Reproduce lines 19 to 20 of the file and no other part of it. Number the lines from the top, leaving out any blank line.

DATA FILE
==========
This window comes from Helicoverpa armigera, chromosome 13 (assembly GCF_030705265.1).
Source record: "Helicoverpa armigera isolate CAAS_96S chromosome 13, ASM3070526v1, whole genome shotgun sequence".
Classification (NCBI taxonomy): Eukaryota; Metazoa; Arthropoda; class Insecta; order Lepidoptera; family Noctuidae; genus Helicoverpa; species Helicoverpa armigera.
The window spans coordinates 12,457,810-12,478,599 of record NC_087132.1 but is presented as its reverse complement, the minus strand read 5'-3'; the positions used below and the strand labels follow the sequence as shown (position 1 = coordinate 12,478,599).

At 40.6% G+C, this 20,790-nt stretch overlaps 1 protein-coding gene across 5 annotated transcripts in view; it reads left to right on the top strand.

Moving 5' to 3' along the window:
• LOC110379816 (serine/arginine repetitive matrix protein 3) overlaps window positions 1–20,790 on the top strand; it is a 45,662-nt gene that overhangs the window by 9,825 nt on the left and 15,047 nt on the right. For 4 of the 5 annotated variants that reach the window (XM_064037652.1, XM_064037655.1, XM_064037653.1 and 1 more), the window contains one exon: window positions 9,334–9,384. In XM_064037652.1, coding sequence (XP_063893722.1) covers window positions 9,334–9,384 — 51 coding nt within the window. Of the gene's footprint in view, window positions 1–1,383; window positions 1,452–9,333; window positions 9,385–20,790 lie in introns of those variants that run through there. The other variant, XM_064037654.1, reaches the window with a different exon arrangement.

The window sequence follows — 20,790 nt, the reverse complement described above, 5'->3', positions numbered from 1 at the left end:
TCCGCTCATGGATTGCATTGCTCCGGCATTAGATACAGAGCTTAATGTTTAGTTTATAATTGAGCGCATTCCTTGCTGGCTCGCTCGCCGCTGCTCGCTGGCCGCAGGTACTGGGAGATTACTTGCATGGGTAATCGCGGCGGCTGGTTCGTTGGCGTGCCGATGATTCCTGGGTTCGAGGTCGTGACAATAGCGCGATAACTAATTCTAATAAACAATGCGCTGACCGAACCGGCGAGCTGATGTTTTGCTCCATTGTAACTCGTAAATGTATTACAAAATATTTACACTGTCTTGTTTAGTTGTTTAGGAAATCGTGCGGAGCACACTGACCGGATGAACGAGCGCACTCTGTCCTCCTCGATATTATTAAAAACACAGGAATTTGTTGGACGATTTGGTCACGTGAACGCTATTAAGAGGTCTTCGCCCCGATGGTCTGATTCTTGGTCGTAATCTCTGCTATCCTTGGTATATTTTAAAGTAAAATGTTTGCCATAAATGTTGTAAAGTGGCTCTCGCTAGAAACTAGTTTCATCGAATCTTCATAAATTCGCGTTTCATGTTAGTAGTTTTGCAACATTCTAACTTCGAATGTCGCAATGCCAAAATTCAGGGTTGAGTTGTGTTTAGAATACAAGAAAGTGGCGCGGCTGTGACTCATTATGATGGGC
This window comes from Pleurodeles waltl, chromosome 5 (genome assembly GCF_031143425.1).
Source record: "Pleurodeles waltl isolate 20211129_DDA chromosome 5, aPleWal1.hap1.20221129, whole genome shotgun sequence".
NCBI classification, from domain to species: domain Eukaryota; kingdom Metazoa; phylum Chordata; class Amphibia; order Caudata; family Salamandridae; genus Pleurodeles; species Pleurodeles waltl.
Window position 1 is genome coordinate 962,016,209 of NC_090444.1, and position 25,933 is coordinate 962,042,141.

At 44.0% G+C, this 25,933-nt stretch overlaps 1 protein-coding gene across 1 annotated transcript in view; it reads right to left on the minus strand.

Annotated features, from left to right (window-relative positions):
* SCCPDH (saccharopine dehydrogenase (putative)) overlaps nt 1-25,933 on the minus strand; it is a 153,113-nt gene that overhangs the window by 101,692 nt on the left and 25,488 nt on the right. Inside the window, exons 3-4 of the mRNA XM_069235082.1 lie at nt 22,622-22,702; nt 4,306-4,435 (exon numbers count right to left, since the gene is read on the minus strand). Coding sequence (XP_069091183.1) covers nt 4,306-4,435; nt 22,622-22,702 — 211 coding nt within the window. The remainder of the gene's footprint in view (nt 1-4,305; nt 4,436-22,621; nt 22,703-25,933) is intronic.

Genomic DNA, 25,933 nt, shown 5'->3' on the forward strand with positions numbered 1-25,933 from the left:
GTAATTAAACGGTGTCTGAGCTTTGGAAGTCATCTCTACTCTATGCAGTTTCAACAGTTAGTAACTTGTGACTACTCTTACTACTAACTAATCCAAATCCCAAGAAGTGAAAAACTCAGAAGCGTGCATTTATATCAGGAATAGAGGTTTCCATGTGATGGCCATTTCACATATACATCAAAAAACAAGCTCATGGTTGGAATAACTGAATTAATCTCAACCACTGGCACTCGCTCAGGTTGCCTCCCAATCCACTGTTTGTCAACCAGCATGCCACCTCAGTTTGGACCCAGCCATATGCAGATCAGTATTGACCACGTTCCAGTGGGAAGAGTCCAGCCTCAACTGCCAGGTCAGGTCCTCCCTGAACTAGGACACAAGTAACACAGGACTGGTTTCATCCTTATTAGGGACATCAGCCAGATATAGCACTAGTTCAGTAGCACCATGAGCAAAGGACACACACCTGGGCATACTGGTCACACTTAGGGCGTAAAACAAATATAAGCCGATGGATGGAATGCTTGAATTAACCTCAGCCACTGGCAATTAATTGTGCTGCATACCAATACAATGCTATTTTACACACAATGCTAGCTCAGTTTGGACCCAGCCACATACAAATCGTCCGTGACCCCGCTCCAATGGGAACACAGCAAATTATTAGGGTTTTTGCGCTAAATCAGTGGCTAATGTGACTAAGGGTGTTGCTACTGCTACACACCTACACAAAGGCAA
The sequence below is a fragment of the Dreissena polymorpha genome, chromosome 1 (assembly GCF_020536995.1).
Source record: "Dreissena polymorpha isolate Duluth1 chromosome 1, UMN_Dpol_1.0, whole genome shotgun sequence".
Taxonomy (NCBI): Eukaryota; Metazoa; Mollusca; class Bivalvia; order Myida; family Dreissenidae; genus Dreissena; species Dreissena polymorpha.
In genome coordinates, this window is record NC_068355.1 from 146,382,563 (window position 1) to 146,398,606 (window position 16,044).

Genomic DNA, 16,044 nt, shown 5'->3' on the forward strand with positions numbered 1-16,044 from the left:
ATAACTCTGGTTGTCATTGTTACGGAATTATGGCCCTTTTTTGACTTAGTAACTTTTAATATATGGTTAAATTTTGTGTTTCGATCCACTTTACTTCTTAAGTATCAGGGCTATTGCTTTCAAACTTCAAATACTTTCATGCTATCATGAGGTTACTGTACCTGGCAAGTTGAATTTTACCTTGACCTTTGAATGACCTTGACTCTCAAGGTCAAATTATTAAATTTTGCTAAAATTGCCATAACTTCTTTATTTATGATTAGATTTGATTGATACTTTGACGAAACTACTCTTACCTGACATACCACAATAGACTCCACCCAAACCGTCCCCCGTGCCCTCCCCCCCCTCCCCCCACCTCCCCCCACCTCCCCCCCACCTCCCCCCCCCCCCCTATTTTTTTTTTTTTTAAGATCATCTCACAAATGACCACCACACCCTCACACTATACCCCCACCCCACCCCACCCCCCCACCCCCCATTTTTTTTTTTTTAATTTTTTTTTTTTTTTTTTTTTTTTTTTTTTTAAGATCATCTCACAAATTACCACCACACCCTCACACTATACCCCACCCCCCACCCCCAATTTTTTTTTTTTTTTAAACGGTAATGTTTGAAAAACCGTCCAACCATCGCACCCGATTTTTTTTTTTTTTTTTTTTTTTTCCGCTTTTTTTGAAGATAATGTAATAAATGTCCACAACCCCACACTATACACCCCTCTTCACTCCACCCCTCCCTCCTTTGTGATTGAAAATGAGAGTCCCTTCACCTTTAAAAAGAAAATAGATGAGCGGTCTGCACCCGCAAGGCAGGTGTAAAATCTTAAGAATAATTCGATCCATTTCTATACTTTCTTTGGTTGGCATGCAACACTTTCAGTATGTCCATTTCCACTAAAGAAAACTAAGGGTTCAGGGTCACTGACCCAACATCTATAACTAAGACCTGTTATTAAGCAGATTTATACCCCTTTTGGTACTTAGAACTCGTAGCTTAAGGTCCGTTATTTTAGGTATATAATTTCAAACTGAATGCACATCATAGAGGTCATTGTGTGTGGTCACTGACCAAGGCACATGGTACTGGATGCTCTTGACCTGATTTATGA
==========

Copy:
The sequence below is a fragment of the Dreissena polymorpha genome, chromosome 1 (assembly GCF_020536995.1).
Source record: "Dreissena polymorpha isolate Duluth1 chromosome 1, UMN_Dpol_1.0, whole genome shotgun sequence".